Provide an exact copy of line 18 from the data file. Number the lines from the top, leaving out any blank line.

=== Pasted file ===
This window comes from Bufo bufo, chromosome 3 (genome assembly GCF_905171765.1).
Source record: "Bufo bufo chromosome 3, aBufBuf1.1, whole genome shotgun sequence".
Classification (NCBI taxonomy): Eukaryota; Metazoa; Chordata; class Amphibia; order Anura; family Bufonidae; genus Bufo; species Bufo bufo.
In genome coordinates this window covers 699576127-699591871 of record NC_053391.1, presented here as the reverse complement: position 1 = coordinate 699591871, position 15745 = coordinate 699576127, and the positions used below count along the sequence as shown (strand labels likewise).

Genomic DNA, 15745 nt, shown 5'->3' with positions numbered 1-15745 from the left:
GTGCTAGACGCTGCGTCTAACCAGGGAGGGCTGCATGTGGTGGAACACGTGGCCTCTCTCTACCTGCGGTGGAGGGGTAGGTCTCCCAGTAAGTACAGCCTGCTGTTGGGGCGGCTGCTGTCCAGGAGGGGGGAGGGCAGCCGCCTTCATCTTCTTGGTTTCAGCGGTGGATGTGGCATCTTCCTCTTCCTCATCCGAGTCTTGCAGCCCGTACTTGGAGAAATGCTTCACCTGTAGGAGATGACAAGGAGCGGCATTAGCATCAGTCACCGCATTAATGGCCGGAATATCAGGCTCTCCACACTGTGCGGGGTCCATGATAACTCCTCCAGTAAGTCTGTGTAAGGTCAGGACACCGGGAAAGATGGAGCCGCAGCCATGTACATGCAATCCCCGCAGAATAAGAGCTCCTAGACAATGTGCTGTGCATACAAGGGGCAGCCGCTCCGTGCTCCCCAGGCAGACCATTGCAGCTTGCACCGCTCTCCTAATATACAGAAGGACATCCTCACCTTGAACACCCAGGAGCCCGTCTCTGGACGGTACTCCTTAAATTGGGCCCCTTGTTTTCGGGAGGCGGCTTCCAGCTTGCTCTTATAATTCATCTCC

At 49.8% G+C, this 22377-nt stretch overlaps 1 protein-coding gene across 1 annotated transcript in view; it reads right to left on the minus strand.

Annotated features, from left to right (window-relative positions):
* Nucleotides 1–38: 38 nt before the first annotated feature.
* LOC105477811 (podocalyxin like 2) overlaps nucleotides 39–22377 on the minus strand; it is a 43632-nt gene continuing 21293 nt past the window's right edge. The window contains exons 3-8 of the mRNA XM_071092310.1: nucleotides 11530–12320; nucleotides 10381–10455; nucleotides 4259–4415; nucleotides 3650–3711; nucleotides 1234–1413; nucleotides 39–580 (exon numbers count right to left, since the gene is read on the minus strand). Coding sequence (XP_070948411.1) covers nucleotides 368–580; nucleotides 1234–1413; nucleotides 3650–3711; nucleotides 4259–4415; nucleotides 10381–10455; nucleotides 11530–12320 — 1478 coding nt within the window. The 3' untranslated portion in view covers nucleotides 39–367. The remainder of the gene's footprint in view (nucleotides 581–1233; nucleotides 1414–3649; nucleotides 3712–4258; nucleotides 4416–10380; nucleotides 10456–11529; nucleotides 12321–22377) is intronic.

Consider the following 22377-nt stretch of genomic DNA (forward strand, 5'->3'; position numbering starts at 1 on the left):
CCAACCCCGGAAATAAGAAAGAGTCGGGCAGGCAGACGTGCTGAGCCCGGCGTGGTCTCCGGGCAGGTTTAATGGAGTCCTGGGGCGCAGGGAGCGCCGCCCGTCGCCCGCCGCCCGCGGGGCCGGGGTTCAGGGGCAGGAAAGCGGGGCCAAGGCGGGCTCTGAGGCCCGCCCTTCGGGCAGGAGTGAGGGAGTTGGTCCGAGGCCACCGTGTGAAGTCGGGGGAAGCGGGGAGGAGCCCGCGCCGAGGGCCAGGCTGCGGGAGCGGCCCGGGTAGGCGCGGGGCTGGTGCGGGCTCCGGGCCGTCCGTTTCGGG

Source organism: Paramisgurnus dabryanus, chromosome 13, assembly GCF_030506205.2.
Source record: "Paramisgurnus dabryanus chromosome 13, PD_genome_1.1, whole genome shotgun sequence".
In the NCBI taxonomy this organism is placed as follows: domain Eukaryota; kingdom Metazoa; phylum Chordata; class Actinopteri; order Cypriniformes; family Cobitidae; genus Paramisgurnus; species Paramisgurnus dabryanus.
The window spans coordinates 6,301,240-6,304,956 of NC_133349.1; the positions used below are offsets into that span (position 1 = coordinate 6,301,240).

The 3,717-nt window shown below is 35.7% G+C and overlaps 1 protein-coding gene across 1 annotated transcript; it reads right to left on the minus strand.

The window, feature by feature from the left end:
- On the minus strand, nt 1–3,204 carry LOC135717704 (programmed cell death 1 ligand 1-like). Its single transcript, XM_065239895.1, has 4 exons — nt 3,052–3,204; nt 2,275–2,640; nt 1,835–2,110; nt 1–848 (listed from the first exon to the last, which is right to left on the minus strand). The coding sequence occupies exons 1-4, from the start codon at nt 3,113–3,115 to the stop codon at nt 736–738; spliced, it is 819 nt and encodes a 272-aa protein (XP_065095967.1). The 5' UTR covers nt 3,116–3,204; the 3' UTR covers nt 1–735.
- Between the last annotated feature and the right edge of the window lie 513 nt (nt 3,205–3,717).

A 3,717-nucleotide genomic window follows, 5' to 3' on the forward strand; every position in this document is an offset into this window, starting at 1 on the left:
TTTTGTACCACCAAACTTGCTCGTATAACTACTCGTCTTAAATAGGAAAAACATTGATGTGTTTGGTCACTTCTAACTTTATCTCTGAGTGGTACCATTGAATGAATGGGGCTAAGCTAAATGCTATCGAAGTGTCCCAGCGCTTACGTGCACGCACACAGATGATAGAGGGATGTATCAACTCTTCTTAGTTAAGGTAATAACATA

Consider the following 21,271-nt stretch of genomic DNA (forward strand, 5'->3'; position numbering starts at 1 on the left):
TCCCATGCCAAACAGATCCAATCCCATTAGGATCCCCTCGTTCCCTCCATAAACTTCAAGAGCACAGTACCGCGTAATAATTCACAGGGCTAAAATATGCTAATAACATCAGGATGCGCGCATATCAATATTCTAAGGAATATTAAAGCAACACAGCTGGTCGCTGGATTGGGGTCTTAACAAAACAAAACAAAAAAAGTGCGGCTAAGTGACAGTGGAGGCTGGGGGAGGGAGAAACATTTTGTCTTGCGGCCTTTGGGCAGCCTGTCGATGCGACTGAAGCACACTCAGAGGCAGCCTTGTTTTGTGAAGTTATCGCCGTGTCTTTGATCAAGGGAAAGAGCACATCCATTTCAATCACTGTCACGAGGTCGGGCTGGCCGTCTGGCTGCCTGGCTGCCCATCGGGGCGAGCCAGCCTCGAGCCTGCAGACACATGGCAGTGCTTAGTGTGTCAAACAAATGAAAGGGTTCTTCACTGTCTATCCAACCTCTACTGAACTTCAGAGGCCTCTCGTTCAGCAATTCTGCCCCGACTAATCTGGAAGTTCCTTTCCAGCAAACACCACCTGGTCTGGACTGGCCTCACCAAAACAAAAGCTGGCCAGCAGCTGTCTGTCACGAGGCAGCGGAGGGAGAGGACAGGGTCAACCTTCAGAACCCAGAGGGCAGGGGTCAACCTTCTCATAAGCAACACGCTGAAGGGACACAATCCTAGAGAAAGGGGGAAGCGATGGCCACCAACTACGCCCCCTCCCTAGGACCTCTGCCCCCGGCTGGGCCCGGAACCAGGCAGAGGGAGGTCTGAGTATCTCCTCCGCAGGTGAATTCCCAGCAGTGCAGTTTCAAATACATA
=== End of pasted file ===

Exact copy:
The window, feature by feature from the left end: